Chest- I slept better last night, still needed to prop myself up but I didn't need any percocet and managed to stay asleep, mostly. By the morning I was relatively pain free which was lovely. Unfortunately once I sat up and got moving to start my day I had an awful nagging pain inside of my left chest, a deep and stabbing feeling. Once I started walking around it was accompanied by a "crunching" feeling when I either breathed in or out. Kind of like a paper bag crumpling, and kind of like being stabbed in the chest when it was happening. Ahhh! It really was just awful. I am a nurse so I immediately did some research on what I thought it might be and looked for ways to treat it. It had to have been a minor pneumothorax, I could hear it with my stethoscope and man oh man could I feel it. After running some (extremely painful) errands I came home and laid on my side with the affected side up. To my relief, the pain quickly went away in this position. Unfortunately I had a busy schedule though and I had to go to my son's awards assembly after an hour of resting. The pain came back immediately when I stood up again, if ever so slightly less. After that I returned home for more side-lying (2 hours). I concentrated on breathing in deeply and holding my breath for long periods, hoping it would help to force the air out of my pleural cavity. I eventually felt some really odd pangs and air moving in odd places...and later when I stood up, the pain was gone. Thank God. That was absolutely miserable. If that pain had persisted I would have had to make a trip to the ER tonight I think. As for later this afternoon and now still, I have no pain and just a slight tightness when I breathe in very deeply (but I keep doing this because it surely is helping).

Sensation- I have noticed my scalp tingling occasionally, kind of like a goose bumps feeling on my head. It's odd, not painful, and not uncomfortable. Doesn't bother me but I thought it was interesting. 

Sweating- I started out pretty much as a non-sweater. Today while at the assembly (it was kind of warm in there) my feet and ass were a bit hotter than usual. TMI. Not sweaty, just hot. Had I had to sit much longer I probably would have had a nice case of swamp ass going on.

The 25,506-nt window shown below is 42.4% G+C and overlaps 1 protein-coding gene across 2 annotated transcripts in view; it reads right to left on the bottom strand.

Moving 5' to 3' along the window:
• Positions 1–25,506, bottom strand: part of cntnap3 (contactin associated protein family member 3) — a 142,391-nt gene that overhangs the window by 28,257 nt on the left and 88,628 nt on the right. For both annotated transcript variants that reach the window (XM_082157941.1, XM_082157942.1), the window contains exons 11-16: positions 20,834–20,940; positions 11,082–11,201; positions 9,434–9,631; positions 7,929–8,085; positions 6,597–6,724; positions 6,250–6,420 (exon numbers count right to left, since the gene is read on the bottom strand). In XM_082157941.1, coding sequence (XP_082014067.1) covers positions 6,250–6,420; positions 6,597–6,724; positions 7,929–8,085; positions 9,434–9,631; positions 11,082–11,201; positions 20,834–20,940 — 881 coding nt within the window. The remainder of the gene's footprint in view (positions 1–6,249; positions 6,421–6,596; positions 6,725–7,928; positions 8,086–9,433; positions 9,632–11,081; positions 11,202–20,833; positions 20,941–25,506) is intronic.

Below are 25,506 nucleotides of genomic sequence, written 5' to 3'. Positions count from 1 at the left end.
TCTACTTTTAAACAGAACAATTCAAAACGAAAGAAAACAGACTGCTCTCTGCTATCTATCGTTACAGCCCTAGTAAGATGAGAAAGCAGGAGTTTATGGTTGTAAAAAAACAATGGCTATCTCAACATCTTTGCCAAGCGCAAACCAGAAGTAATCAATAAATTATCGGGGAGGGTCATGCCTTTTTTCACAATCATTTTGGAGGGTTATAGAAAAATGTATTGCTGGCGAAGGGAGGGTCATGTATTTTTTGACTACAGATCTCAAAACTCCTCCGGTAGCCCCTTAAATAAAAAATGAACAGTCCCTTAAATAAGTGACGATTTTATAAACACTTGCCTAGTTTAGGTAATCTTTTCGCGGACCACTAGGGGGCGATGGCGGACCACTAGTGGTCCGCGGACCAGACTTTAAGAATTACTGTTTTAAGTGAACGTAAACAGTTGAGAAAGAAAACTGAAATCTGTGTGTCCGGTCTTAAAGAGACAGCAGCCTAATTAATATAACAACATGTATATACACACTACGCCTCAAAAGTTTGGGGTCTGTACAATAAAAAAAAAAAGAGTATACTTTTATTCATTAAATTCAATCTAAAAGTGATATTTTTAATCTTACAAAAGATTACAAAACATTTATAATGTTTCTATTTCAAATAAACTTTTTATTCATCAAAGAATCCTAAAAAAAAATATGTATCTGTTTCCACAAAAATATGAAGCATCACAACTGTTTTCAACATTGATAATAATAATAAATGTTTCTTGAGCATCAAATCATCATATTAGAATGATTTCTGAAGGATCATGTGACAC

Blushing- None yet, and I did have a few encounters today where I pushed the limits and was very outgoing and a real comedian (at least I thought I was). I typically would avoid that knowing that I would most likely blush. So far so good. 

*All of this being said I am only 2 days out from surgery and things are surely still adjusting, plus I am still recovering. Again I am so thankful that I don't have to work until Monday and am eager to see about my blushing when work's stresses present. I occasionally have moments where I think "I can't believe I actually did this" and I get nervous that I may have done the wrong thing. I hate to admit that, but it really is a gamble and my future is slowly unfolding in front of me and I'm not sure if it's all positive. It's a bit suspenseful, and unfortunately it will continue to be this way for weeks/months/years from what I understand.

scarface- Thanks for reminding me of the phantom blushing, it's good to be prepared. I do think I have a minor brachial plexus issue going on, still mildly numb, hasn't change. As for the heart rate I must admit I was glad to read that you didn't see it as a big deal (even though I'm guessing you're not a doctor ;)). Could you elaborate on how the body might compensate for a lowered heart rate? I have read that stroke volumes are known to change too, but can't find anything with any more detail than just that. It really does have me a bit nervous.

Befree- I am hopeful that my heart rate will pick up just a bit. I've been getting an average of 45 today. Still feel fine (at least I think, although I am a bit tired, but I think that has to do with still being so close to the surgery date and working on recovering).

tiago- A "normal" heart rate is considered to be between 60-100 beats per minute, although people who are in shape can go as low as 50. Under 50 tends to be for very fit people (I wish I could say that were me, but it's not) or people with an abnormally low heart rate that is not feeding their brain enough oxygen. If fainting, tiredness, and/or shortness of breath go along with a lower heart rate that is when it is something that needs to be treated. If your doctor was ok with yours, then I assume it was a normal finding. This is definitely something to consider though if you are contemplating getting ETS as it tends to cause a drop in people's resting heart rate.

Beastywild- Thank you.

liss- Here you go! :)